The second issue concerns the related question of the significance of dotted lines in a representation. Convention, supported by the OHIM Guidelines and the Invalidity Manual, dictates that features in dotted lines are disregarded, because they are either not claimed, or cannot be seen. In the present case, two views showed on the front of the tablet a frame in dotted lines. Samsung submitted that this was to be disregarded. Apple contended, and Judge Birss accepted, that the dotted line indicated a frame below a glass screen, and was not to be disregarded. Sir Robin dismissed Samsung's submission as a ‘complicated point based on the guidelines for examination’ which ‘is faintly absurd: a bit like the notice-board reading “Ignore this notice”.’ This surprising statement will leave applicants wondering how to define the scope of protection that they seek.

A possible avenue is for applicants to use the description of the invention, provided for on the application form, whose use is optional, to clarify the use of dotted lines, and whether lack of ornamentation forms a part of the claimed design. This approach, however, also awaits judicial approval, and is considered by some commentators to conflict with Article 36(6), which states that the description ‘shall not affect the scope of protection of the design as such’.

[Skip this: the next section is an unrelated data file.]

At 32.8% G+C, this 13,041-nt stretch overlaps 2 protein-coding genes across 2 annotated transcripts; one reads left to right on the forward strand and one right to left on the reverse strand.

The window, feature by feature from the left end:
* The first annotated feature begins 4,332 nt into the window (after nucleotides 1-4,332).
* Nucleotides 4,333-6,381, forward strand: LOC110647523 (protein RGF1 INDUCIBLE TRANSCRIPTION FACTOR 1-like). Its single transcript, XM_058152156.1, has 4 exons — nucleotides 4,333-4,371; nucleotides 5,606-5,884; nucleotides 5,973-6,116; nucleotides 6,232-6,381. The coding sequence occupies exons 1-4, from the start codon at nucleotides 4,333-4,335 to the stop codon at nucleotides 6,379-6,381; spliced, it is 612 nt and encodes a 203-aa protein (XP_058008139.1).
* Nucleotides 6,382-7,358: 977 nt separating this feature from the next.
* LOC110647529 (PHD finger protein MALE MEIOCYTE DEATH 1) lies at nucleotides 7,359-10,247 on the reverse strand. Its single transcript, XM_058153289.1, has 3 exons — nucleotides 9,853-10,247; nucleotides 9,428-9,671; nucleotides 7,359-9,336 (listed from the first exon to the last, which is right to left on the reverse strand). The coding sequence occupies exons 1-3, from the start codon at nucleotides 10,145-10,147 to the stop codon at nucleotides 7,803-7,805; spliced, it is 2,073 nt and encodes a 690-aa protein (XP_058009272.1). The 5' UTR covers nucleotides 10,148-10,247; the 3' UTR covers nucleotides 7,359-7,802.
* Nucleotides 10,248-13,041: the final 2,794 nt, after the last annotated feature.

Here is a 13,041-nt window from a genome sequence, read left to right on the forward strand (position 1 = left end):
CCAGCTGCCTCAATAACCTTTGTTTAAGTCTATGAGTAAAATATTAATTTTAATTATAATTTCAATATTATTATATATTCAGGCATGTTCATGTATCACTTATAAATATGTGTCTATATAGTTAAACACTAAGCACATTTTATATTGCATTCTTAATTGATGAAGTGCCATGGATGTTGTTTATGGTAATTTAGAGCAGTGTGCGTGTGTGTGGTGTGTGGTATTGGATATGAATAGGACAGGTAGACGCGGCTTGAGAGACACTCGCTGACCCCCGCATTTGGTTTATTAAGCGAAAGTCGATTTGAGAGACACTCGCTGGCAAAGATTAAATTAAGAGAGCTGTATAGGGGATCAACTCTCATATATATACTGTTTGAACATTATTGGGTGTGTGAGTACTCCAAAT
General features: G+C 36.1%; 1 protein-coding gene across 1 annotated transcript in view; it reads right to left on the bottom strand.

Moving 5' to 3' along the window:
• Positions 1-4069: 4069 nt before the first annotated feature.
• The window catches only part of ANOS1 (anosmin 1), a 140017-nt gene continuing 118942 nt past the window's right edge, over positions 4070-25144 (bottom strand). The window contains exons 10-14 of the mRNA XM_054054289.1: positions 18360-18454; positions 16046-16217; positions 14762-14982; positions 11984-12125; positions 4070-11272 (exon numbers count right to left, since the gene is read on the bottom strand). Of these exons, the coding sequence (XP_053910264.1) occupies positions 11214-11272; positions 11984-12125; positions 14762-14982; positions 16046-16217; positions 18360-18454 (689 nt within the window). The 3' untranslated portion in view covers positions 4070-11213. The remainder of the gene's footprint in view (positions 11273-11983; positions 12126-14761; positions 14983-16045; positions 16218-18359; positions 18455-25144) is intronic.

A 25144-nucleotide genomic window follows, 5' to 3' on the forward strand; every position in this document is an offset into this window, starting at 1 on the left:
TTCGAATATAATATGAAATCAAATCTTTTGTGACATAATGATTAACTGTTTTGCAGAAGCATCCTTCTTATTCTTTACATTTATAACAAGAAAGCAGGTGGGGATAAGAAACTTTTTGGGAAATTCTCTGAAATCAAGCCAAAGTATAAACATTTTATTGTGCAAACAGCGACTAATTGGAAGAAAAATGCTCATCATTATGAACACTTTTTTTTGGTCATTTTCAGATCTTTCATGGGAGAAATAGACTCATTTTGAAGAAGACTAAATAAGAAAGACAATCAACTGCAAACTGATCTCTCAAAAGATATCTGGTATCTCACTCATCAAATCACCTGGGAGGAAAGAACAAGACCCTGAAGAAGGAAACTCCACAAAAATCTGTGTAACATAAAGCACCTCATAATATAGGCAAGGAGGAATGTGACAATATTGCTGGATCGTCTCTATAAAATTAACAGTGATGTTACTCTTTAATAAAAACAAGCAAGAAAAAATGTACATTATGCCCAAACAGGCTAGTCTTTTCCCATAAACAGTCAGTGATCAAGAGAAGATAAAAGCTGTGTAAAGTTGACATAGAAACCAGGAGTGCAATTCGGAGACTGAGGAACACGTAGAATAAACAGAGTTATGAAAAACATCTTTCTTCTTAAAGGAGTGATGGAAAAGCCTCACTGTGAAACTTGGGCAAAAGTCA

Practical significance

This decision, like the previous Court of Appeal cases, highlights that the scope of protection of a registered design is narrow. It suggests more strongly than previous Court of Appeal decisions that the prior art corpus should be taken into consideration when deciding the scope of protection. Moreover, it creates uncertainty for applicants and their representatives concerning how to indicate in an application the features for which protection is sought.

The individual character of a design: freedom and the ‘saturation of the state of the art’

Author: Stefano Barazza (Studio Legale Barazza, Udine, Italy)

Joined Cases T-83/11 and T-84/11, Antrax IT Srl v OHIM, General Court of the European Union, 13 November 2012